In any event, devildog, remember that these are training tools. The goal is to have your dog walking under your control on a flat collar.

    You've already received some good advice.

    Don't rush the training but at the same time, don't lose sight of the goal.
    Agreed. I just don't usually recommend them as a positive trainer who sees them incorrectly fitted and incorrectly used. I do use one on the 170 lb Great Dane I walk, simply for control..he walks really well but when he does decide that the tree OVER THERE needs to be peed on some control to prevent myself and the other three dogs from being pulled across the park is helpful...lol. I'm a big woman but with three hundred pounds of dog on leash with me...I'll take any help I can get...lol
    Maggi and Cracker, Dog about Rosedale


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    Re: LLW, 1 Step forward, huge leap back...... help please

    The advice has been great so far and I will check out some of the videos mentioned. I have searched the net for endless hours watching vids about many different types of training but what I seemed to be seeing was that most were dogs that were already trained going through the steps although there were some with dogs that were just bonkers.

    I am not one to use a full out choke collar, I am however using a flat collar that has the chain at the end that tightens up and pulls the ends of the flat collar together. The way i have it set-up is even with her at full pull and the chains tight pulling on the collar there is still room on it. I am doing it this way so she doesn't choke herself out but she notices some tension on the line and stops pulling.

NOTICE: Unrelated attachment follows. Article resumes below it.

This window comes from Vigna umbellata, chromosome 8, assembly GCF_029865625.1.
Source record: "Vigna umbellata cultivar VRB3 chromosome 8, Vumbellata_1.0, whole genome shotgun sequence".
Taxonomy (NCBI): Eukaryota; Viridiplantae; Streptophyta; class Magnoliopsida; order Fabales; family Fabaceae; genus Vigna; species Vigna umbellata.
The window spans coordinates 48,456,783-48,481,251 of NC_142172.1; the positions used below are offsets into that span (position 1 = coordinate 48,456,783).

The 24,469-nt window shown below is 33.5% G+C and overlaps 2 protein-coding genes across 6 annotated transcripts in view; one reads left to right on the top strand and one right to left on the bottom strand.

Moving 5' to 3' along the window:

She got her second walk last night and I changed it up a little bit and it made a world of difference. I let her have about 3-4ft of leash and she calmly just walked in front of me with a few pulls to try and sniff something out. I started on the Watch Me command and she has picked up on that very quick. It was about an hour long walk and during the whole thing she just kept improving. She didn't once jump, lung or back and anyone or anything. I think I am going to practice giving her a little bit of extra leash during the walking and slowly bring it closer and closer to me. She was a totally different pup with this walk so maybe I need to give her just that little bit of extra space for now and work her in closer.
    Last edited by devildog; 03-13-2010 at 09:51 AM.

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    Senior Member Poly's Avatar